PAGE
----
I am sitting in my car outside a speak-easy bar in downtown Fort Worth. I am mesmerized by the sound of rain falling methodically on my windshield. Because I am twenty minutes early and nervous, I pull out my poem and scan the words, trying to memorize any phrases I have forgotten. As a young woman denied the opportunity to teach at church or in seminary classes because of my gender, I often go to spoken-word events on weekends to practice “preaching.” The spoken word community is very different from the run-of-the-mill church crowd. People of all color, gender, culture, sexuality, and spiritualities congregate to lay down a spoken word. I walk into the low-lit bar and find a table. Although I recognize a few people, I don’t know anyone well enough to say hello.
The night is nerve-racking for me. As poets get up and share, I continue to sit in my seat, holding the wrinkled paper in my hands, my heart-penned words waiting to be heard in an attempt to be understood.
A beautiful, large Black woman gets up, and her voice echoes through the still room like a cacophony of emotions. She moves her body and her hands in a rocking sway as she recites a story of gang rape. Her words are enrapturing and make me cringe, yet I choose to hold what she is offering, a part of her story for us. The crowd is in awe; tears fall and praise goes up until the room is once again quiet and the stage empty. The lonely microphone beckons me. I stand up, walk to the stage, voice shaking, and begin…
“My family owns slaves. I am a slave owner, and I am not sure what to do with the racism I have inherited…”
The Black woman who spoke before me looks up from her phone, her ebony eyes are patient with my white fragility. My voice cracks and I continue, pressing in harder, past my shame. I want to free my soul until I find my full voice. I continue…
“Her name was Yola. She cared for me from birth through college; I was closer to her than my own grandmother.”
Growing up in a small town in southern Louisiana, I was lumped into the “ignorant” culture as I was of Cajun descent; however, even my low-class status yielded me slaves. My great-grandmother, grandmother, and my own mother all had Black women in their homes to care for their house and kids. These Black women mothered me. It wasn’t until I received an email during my college years that told me of my dear Yola’s death that I realized I was her slave owner.
There is something terrible about the fear of being misunderstood. At our core, we want to be known.
My uncle had sent word that she had died, and our family had sent flowers as an act of condolence. I did not attend her funeral. Although I would have been allowed, I was not invited.
After Yola died, I discovered that I did not really know her. In fact, I did not actually know her full name—Leola; she had always gone by a family nickname. I also did not know that she had thirteen children, for I had never met any of them. These brutal realizations made me realize I was not her beloved, but rather, I was her work. My relationship with Leola was situated in a hierarchy—my family paid her less than $3 an hour to take care of everything in my grandmother’s home, including me.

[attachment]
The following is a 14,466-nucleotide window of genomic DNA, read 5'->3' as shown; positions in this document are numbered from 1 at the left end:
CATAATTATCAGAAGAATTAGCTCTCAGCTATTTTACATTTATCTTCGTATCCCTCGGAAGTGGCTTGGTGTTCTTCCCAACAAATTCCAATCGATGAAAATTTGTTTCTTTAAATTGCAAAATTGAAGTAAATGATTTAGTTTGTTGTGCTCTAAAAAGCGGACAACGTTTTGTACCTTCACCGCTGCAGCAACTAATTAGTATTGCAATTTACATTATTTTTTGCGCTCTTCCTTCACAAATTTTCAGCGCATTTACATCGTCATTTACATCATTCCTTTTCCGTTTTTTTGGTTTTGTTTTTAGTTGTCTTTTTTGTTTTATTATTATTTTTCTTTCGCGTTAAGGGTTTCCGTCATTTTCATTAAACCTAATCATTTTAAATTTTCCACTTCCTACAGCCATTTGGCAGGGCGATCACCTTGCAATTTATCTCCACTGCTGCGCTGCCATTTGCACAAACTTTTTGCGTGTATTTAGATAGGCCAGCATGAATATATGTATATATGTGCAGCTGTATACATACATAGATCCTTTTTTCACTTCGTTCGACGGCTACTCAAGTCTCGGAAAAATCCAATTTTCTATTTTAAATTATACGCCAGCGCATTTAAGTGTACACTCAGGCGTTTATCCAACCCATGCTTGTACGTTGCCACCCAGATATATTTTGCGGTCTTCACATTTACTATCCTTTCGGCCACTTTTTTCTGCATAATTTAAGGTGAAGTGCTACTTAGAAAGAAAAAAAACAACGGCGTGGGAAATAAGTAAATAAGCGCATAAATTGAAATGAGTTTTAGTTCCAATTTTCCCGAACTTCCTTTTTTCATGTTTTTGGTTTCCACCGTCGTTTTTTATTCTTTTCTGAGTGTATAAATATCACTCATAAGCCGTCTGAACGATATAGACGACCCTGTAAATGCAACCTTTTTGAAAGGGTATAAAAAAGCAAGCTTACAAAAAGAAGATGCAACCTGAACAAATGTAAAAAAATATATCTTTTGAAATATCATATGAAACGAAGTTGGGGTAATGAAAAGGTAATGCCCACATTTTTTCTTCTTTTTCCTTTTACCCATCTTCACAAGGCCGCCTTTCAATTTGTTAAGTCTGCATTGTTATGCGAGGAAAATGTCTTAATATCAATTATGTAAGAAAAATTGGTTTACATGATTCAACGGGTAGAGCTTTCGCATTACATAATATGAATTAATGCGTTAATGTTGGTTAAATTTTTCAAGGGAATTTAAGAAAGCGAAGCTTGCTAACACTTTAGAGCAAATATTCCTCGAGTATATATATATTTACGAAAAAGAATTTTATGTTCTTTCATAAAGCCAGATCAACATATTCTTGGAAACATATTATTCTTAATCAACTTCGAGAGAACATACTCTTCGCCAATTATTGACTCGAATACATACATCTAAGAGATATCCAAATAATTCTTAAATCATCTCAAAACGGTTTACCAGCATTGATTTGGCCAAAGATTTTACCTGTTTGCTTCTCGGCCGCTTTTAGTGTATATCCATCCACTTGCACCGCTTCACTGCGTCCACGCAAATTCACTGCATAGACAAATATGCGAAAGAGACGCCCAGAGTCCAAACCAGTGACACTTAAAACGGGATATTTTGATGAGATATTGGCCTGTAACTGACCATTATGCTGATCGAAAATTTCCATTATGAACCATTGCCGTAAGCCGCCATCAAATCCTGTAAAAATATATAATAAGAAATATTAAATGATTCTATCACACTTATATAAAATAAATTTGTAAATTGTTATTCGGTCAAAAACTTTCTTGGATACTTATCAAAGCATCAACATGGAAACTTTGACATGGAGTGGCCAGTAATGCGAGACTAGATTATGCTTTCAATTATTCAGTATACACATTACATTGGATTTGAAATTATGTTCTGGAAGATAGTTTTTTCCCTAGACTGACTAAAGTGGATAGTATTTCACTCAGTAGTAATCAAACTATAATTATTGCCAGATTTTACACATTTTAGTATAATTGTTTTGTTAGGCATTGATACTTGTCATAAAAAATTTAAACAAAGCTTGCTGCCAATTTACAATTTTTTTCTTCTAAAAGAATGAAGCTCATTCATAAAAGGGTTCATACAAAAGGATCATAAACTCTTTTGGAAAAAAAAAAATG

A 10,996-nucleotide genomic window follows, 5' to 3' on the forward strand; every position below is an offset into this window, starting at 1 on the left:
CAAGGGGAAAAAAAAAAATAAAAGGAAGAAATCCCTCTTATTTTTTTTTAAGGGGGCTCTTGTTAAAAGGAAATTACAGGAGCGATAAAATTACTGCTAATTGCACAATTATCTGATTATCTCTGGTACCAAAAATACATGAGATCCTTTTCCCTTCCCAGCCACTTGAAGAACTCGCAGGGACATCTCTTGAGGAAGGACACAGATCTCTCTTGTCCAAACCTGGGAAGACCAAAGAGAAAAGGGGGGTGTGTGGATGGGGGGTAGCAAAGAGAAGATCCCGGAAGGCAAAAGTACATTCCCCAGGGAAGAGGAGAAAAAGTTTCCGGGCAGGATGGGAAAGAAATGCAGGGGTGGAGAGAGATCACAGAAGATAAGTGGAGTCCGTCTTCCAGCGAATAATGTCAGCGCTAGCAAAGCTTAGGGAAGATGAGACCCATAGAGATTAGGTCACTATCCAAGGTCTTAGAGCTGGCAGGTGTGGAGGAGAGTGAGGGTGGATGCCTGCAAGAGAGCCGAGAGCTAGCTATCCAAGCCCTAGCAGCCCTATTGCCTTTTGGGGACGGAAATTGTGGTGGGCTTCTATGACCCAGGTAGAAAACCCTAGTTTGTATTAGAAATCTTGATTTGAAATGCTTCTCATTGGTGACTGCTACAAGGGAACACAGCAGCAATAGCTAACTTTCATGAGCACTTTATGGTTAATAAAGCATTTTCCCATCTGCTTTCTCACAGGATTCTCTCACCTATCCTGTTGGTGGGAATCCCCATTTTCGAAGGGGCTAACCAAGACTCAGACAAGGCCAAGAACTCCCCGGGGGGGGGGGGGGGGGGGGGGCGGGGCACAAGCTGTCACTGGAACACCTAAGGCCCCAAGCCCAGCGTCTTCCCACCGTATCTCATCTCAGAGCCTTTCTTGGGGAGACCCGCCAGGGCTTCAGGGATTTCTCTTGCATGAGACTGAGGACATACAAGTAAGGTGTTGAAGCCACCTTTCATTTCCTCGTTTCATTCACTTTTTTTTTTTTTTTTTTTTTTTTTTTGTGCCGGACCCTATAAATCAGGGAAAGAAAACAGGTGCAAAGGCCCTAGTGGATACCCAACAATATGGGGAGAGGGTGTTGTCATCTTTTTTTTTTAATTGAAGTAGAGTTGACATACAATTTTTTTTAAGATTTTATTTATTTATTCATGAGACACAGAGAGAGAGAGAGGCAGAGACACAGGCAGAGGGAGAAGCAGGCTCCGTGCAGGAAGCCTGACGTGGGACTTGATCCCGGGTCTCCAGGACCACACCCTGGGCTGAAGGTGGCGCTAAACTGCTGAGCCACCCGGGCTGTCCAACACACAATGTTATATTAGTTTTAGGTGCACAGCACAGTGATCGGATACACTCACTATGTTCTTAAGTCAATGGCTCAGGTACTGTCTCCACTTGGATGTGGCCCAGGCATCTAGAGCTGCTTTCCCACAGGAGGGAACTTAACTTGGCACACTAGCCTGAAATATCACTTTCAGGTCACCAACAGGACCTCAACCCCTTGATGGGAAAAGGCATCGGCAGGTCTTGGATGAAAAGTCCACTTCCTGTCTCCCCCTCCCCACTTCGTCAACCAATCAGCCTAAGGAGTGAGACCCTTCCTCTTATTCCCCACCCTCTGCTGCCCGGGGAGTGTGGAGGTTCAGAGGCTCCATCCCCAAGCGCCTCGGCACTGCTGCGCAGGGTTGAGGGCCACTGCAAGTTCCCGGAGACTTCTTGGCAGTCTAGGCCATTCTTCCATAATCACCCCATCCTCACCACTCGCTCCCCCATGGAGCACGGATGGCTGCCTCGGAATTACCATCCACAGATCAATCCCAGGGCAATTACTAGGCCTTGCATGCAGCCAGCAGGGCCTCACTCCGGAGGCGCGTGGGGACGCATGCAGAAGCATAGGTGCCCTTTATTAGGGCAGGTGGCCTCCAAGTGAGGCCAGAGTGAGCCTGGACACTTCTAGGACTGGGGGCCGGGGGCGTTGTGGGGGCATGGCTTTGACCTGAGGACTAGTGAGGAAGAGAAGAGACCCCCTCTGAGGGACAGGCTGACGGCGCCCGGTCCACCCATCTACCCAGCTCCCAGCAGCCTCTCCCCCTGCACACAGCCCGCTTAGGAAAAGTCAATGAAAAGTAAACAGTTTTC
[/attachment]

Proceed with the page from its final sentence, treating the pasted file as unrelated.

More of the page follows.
The death of Leola was the beginning of the unveiling of my inherited racism. It would take a year after her death, but I would make my way—alone—to her grave. I wept, apologized, and sang the song she always sang to me when she rocked me in her arms.
“Oh freedom, ooooh freedom, oh freedom over me. And before I’ll be a slave, I will be buried in my grave and go home to my Lord and be free.”
White fragility is defined as the discomfort and defensiveness on the part of a white person when confronted by information about racial inequality and injustice. Racism is not disproved by niceness. Austin Channing Brown, author of I’m Still Here: Black Dignity in a World Made for Whiteness, explains, “When you believe niceness disproves the presence of racism, it’s easy to start believing bigotry is rare, and that the label racist should be applied only to mean-spirited, intentional acts of discrimination. The problem with this framework—besides being a gross misunderstanding of how racism operates in systems and structures enabled by nice people—is that it obligates me to be nice in return, rather than truthful.”
My love and close proximity with Leola do not discredit my racism. I inherited my family’s systemic structure of racism and slavery. I no longer want Black people to coddle me; I want to build a stronger muscle than white fragility. I want to build a stronger faith than the limited one I have inherited of oppression.
Standing in the dimly lit bar in downtown Fort Worth, I muster all the courage I have to finish my poem:
“Thank you, Black grandmothers, thank you, Black mothers, thank you, Black women, for seeing me and mothering me, a slave owner.”
I finish the poem; there is no roar from the crowd, just a few snapping fingers can be heard. There are nods of acknowledgment at my courage as a few other white people stand up from their seats and bow their heads with ownership of their own racism. When the night ends, I stand outside, putting my rain jacket on before running to my car. The Black female poet stands there smoking a cigarette. “Thank you for your poem,” I say, “Truly, your words will stay with me for many years.” She smiles, blows out her smoke, and pauses before saying, “Your courage will stay with me as well.”
Christy Bauman, LMHC is committed to helping women come into their true voice. She offers meaning-making and storywork consulting. She is the author and producer of three works: Theology of the Womb, A Brave Lament, and Documentary: A Brave Lament. She is a psychotherapist, supervisor, adjunct professor who focuses on the female body, sexuality and theology. Christy co-director of Christian Counseling Center for Sexual Health and Trauma with her husband Andrew. They live in Seattle with their three kids: Wilder, Selah, and River.